Srikant: I would really like you to throw some light on companies that are SME’s. How should they go about engaging their employees who are working remotely?

Arpita: I can only speak for my industry, which is the brand consultancy and creative industry. What is important at this moment, for everybody, is to adapt to the new normal. Believe me, the teams are facing a lot of pressure, because so much of the creative process and ideation is about brainstorming and face to face interactions. With that gone, the employees are totally out of their comfort zones. So, we need to adapt to the virtual environment and push on.

Srikant: So in the branding industry, as it needs so much brainstorming and creative output, does the output get affected when doing that remotely?

Arpita: That’s right. And that is a huge challenge we are facing: to keep the motivation of the designers, the writers,  strategists, presenters, alive and upbeat. Also, communication with clients has become a challenge too. So, even client servicing is really feeling the heat. But I think there are a  few things one should do in order to stay sane and still be on the ball.

  1. To understand what is changing? If you understand what all is changing both from the clients’ perspective and consumers’ perspective,  you will be able to handle it better. For example, number one, brands need to start humanizing. That is the first thing that the teams need to understand. That, it is no longer going to be just cut-throat sales and promotions and offers. Brands are going to look at behavioral sciences in a big way. They are going to start looking at humanizing their messaging in a big way. If our teams can be trained and sensitized to that fact, I think that is essential.
  2. The second thing is that we need to be cognizant of the fact that there is new media emerging for meetings, a new need for certain product categories that are coming up, and also new lifestyles and hobbies among consumers. When you have a new medium of communication, automatically, the skill set required also changes. The way you write emails, the way you communicate on Zoom calls is very different from face to face meetings. That upskilling is very important in order for them not to feel irrelevant or anxious. They shouldn't feel overwhelmed by the change. That’s how we’re keeping them motivated, and the other point is sensitizing them to these changes from the client-side and the consumer size.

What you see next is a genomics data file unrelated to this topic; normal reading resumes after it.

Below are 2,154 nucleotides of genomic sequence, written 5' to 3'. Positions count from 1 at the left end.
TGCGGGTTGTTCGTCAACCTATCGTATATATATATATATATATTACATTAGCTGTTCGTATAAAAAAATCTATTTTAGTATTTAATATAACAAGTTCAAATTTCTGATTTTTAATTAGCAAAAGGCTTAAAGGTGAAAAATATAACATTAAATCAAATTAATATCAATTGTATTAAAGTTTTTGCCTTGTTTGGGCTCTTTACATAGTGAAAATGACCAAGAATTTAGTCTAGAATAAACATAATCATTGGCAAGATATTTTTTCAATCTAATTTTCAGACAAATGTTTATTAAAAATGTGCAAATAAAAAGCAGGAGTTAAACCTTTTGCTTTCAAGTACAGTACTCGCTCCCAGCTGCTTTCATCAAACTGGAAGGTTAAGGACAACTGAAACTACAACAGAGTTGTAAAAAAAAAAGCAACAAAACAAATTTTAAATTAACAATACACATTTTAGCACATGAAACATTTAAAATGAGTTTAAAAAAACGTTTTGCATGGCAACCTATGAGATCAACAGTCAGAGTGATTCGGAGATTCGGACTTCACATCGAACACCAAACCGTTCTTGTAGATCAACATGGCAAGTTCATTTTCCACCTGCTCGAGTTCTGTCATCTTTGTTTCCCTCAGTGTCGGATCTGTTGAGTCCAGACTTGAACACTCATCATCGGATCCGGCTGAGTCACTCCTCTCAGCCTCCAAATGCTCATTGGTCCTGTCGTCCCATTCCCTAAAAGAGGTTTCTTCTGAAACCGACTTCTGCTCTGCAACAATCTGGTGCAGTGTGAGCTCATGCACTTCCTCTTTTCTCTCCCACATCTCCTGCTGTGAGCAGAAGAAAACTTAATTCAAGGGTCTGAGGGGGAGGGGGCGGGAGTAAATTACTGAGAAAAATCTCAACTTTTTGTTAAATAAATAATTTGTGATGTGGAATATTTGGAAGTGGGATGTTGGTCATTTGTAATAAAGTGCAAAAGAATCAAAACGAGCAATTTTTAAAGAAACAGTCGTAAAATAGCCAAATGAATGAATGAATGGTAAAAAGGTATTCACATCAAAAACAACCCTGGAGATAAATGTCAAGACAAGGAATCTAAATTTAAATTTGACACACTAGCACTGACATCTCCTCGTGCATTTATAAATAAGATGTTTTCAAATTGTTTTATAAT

Srikant: Right, they have to be more aware at all costs.

Arpita: Yeah, more about external and internal factors. Their own skill sets and how they can adapt in order to be effective.

Srikant: So when you say brands need to humanize, can you just throw a little more light on what exactly that means?

Arpita: Yeah, I’ll give you an example. I don’t know if you remember, but recently the brand Kent launched a dough maker. And it was a very relevant product for covid times because, during the lockdown, we were all going crazy trying to make the dough. Especially if you have a family of 4 or more, making dough is a real challenge. So, the brand had a winner of a product on their hands. But when they released the product, and the ad came out, the ad said “your maid might be infected with Corona, so stay safe and healthy and choose a Kent Dough Maker”. That really got a lot of flak online, and the brand actually took the ad down. So, it brings me back to “Barefoot’s brand resilience model” that I spoke about before. You might have a relevant product, and you might even have the reach, but if you're not relatable and if you’re not humanizing your communication based on emotions people are feeling right now,  it's going to backfire. So, when I say humanize, what I mean is that we must remember this entire pandemic is first a human crisis and then an economic crisis. Many people compare it to a recession. I don’t agree there. It is not like a recession year; it will lead to one, possibly, but it is first a human crisis and then an economic crisis. And that is what I mean when I say brands need to humanize.